Thanks. I tried like what you said, but the problem is that it does
    not work, either in firefox or in IE. This is my html code (the
    relevant part only).

    <html xmlns="http://www.w3.org/1999/xhtml" >
    <head runat="server">
    <title>Untitled Page</title>
    <meta http-equiv="pragma" content="no-cache" />
    <meta http-equiv="Cache-Control" content="no-cache, no-store, max-
    age=0, must-revalidate" />
    <meta http-equiv="Expires" content="Fri, 01 Jan 1990 00:00:00
    GMT" />
    </head>
    <body>

    After I logout, I hit the back button of the browser, and it still
    goes back to the page and shows everything I have there, apparently
    from the cache and no post-back happens.

    No one really knows the gmail logout secret? Is it really a secret in
    the first place?
    Author, Jan 21, 2009
    #4
  5. Author

    George Guest

    When I said page headers I meant using
    Response.AddHeader and not meta tags.

    Sorry for confusion

    George.

    "Author" <> wrote in message
    news:...
    On Jan 18, 11:27 pm, "George" <> wrote:
    > Try to add following headers to your page
    >
    > Cache-Control: no-cache, no-store, max-age=0, must-revalidate
    > Pragma: no-cache
    > Expires: Fri, 01 Jan 1990 00:00:00 GMT
    >
    > Then when you click back button browser will request the page again and
    > it's
    > up to your code to check if user is not logged in and redirect to login
    > page.
    >
    > George.
    >


    Thanks. I tried like what you said, but the problem is that it does
    not work, either in firefox or in IE. This is my html code (the
    relevant part only).

    <html xmlns="http://www.w3.org/1999/xhtml" >
    <head runat="server">
    <title>Untitled Page</title>
    <meta http-equiv="pragma" content="no-cache" />
    <meta http-equiv="Cache-Control" content="no-cache, no-store, max-
    age=0, must-revalidate" />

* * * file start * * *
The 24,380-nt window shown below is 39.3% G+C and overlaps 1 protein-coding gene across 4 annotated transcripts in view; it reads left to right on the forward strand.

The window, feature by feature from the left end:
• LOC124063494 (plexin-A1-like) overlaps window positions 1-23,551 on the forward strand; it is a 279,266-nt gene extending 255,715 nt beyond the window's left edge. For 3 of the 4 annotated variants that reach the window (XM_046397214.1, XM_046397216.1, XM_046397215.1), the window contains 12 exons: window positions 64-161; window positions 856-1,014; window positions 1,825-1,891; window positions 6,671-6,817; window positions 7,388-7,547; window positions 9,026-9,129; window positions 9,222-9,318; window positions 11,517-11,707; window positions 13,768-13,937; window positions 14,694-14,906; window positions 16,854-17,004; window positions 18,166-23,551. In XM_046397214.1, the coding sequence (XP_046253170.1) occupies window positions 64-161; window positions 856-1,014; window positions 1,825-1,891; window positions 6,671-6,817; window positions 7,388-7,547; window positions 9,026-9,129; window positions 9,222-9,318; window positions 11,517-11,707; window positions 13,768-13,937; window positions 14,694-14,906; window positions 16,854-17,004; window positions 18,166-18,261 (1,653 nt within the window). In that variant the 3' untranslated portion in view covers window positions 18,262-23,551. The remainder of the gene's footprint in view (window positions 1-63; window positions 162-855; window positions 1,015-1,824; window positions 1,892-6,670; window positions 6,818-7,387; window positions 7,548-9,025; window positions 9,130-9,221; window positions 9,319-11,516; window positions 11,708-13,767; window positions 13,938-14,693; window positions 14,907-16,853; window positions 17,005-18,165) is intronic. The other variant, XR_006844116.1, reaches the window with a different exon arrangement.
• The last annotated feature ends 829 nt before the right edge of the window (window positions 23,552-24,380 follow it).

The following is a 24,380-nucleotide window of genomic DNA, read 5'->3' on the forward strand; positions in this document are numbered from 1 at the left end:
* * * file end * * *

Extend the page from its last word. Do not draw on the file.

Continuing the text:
<meta http-equiv="Expires" content="Fri, 01 Jan 1990 00:00:00
    GMT" />
    </head>
    <body>

    After I logout, I hit the back button of the browser, and it still
    goes back to the page and shows everything I have there, apparently
    from the cache and no post-back happens.

    No one really knows the gmail logout secret? Is it really a secret in
    the first place?
    George, Jan 22, 2009
    #5
  6. Author

    Author Guest

    On Jan 21, 10:15 pm, "George" <> wrote:
    > When I said page headers I meant using
    > Response.AddHeader and not  meta tags.
    >
    > Sorry for confusion
    >
    > George.


    You rocked, George. Thanks a lot. It worked.
    Author, Jan 22, 2009
    #6
  7. Author

    George Guest

    Actually I would advice you to get 2 useful tools.

    1. Fiddler. It shows communication between server and IE.
    http://www.fiddlertool.com/fiddler/

    That is how I found out about headers Gmail sent.

    2. Firefox with FireBug.
    I can not thank developers of FireBug enough for such useful tool and wish
    IE had something close to that.
    Very useful if you doing a lot of JavaScript or AJAX.

    George.


    "Author" <> wrote in message
    news:...
    On Jan 21, 10:15 pm, "George" <> wrote:
    > When I said page headers I meant using
    > Response.AddHeader and not meta tags.
    >
    > Sorry for confusion
    >
    > George.


    You rocked, George. Thanks a lot. It worked.
    George, Jan 22, 2009
    #7